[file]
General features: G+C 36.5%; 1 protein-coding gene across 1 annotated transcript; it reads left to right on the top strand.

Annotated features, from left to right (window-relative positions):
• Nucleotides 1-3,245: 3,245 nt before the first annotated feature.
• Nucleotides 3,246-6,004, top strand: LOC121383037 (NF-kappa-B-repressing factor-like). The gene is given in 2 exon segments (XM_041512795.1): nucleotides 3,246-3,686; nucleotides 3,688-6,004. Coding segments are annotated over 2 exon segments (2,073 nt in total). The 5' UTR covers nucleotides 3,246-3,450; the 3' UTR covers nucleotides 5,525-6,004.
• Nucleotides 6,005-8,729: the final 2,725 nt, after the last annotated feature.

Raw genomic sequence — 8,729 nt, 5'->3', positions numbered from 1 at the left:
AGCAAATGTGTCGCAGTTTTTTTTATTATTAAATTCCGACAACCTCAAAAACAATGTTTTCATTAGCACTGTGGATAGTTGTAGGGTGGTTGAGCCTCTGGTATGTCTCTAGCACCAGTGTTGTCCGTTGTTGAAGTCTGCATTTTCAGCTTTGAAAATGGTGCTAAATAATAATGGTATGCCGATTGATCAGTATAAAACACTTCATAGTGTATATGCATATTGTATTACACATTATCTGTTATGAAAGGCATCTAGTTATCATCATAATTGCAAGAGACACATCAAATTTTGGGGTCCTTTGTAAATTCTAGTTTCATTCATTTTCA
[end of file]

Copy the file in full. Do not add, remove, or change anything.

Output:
General features: G+C 36.5%; 1 protein-coding gene across 1 annotated transcript; it reads left to right on the top strand.

Annotated features, from left to right (window-relative positions):
• Nucleotides 1-3,245: 3,245 nt before the first annotated feature.
• Nucleotides 3,246-6,004, top strand: LOC121383037 (NF-kappa-B-repressing factor-like). The gene is given in 2 exon segments (XM_041512795.1): nucleotides 3,246-3,686; nucleotides 3,688-6,004. Coding segments are annotated over 2 exon segments (2,073 nt in total). The 5' UTR covers nucleotides 3,246-3,450; the 3' UTR covers nucleotides 5,525-6,004.
• Nucleotides 6,005-8,729: the final 2,725 nt, after the last annotated feature.

Raw genomic sequence — 8,729 nt, 5'->3', positions numbered from 1 at the left:
AGCAAATGTGTCGCAGTTTTTTTTATTATTAAATTCCGACAACCTCAAAAACAATGTTTTCATTAGCACTGTGGATAGTTGTAGGGTGGTTGAGCCTCTGGTATGTCTCTAGCACCAGTGTTGTCCGTTGTTGAAGTCTGCATTTTCAGCTTTGAAAATGGTGCTAAATAATAATGGTATGCCGATTGATCAGTATAAAACACTTCATAGTGTATATGCATATTGTATTACACATTATCTGTTATGAAAGGCATCTAGTTATCATCATAATTGCAAGAGACACATCAAATTTTGGGGTCCTTTGTAAATTCTAGTTTCATTCATTTTCA